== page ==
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Scott writes:
> The document needs to say explicitly what happens with Lispy environment
> stuff when threads get switched.  I guess special variables is the only
> thing we need to worry about.  A lot of Lisps, when they go in heavily for
> stack-groups, switch over to deep binding for specials, but we'll probably
> want to stick with shallow binding and do the wind-unwind when stack-groups
> are switched.  Even if we have an "exit this thread and don't do
> unwind-protects" option, we still need to restore the specials.

I had planned on using MACH's thread support.  This means that we have
little control over when threads are switched, and no way to do extra stuff
like re-binding specials when they are.  But it means that we don't have to
worry about starvation and that we could utilize multiple processors on a
multi-processor machine.

In my opinion, the starvation issue is enough to warrant use of MACH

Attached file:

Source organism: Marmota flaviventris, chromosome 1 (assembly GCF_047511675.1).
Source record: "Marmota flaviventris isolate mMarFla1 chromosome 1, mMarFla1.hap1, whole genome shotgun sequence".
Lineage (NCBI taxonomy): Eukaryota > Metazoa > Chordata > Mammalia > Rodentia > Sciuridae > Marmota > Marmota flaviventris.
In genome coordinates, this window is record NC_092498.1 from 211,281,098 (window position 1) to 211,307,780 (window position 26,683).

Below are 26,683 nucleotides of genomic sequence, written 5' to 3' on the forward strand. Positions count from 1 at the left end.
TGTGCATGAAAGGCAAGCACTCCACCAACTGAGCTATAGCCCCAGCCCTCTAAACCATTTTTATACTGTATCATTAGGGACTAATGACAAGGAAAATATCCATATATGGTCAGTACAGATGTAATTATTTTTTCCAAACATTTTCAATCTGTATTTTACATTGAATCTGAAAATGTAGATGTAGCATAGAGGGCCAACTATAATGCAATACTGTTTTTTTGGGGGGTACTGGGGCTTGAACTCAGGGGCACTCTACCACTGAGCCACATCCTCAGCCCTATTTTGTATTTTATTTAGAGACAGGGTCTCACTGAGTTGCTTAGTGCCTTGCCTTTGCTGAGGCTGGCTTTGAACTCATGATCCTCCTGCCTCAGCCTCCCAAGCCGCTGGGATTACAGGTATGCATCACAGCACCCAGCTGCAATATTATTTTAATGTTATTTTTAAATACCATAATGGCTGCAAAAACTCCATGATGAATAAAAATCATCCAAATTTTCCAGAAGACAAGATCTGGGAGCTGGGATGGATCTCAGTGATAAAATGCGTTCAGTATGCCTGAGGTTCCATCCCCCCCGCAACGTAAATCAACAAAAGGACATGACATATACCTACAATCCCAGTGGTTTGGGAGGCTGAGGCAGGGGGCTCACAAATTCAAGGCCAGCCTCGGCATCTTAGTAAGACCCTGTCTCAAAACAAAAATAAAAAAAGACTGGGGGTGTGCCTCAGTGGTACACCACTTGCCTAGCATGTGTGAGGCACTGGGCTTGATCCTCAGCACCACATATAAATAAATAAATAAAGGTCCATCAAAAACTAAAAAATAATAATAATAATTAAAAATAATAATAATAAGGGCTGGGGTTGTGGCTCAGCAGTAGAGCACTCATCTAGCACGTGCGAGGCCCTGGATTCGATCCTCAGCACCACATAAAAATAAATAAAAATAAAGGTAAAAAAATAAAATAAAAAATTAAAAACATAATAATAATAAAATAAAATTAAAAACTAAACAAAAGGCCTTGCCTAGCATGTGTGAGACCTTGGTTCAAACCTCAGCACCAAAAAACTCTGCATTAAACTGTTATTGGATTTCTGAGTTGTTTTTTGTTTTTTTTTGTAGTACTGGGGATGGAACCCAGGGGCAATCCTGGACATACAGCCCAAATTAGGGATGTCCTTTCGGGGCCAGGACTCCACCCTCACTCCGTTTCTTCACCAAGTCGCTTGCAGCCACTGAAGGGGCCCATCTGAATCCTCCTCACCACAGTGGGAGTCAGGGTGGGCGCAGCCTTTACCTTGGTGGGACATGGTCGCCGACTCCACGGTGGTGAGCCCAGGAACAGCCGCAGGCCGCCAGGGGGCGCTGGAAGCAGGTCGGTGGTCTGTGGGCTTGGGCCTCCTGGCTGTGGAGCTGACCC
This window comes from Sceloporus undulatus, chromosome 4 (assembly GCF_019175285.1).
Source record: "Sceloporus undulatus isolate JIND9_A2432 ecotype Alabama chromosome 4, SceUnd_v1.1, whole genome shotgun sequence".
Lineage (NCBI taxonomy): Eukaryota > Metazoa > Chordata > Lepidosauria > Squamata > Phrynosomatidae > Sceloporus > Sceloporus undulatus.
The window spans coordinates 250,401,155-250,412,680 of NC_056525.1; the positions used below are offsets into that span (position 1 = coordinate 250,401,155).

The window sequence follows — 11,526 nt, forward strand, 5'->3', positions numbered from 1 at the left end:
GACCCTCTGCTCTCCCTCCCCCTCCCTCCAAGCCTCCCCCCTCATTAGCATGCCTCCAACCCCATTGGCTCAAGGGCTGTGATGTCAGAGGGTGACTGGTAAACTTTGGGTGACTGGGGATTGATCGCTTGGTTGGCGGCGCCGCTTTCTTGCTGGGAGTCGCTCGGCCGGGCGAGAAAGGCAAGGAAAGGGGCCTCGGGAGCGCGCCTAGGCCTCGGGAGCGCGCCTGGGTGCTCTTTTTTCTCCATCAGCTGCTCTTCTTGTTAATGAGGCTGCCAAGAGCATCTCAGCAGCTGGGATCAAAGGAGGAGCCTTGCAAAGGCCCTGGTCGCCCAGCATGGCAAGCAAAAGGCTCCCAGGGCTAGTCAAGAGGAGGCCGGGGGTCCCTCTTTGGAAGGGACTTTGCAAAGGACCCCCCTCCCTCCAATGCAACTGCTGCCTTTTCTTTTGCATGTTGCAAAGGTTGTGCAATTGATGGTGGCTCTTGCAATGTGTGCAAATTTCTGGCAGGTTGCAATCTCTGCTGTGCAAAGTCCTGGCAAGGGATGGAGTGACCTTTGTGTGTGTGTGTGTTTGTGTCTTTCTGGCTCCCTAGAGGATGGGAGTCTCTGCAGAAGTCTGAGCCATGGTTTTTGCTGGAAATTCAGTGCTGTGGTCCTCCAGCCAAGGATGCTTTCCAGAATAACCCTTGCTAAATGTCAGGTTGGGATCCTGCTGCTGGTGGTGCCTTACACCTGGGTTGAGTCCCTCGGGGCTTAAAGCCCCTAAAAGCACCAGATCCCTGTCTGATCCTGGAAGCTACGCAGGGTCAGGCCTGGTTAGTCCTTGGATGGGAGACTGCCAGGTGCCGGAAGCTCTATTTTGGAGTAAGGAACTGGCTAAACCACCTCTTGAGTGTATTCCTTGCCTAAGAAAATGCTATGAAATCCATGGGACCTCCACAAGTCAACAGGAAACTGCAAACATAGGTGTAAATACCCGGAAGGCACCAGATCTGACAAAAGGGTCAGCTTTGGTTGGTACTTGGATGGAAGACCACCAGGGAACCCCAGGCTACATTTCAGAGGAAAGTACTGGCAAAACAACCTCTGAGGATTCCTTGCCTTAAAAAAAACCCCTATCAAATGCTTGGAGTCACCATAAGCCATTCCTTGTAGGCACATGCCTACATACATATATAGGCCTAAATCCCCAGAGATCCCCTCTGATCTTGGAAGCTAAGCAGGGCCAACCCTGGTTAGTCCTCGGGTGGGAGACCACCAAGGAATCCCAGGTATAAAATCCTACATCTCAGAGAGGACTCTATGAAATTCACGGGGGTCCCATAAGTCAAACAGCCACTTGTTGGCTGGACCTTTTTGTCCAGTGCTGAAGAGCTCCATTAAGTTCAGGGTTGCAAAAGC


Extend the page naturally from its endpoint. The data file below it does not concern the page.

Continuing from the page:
threads.  I've used both preemptive and non-preemptive threads packages in
C.  Other than the fact that C debuggers can't deal well with preemptive
threads, they are much easier to use.  You don't have to worry about what
library routines or system calls might block, because if they do, it's just
your thread that is blocked, not every thread.  Besides, we're going to
have wizzy debugger support for multiple threads, so that won't be an

Rob and I have discussed this, and it seems the only sane thing to do is to
have special bindings thread specific.  Given preemptive scheduling, we
have to use deep binding.  But we've also discussed several tricks we can
do to optimize lookup, etc.  It shouldn't be too bad.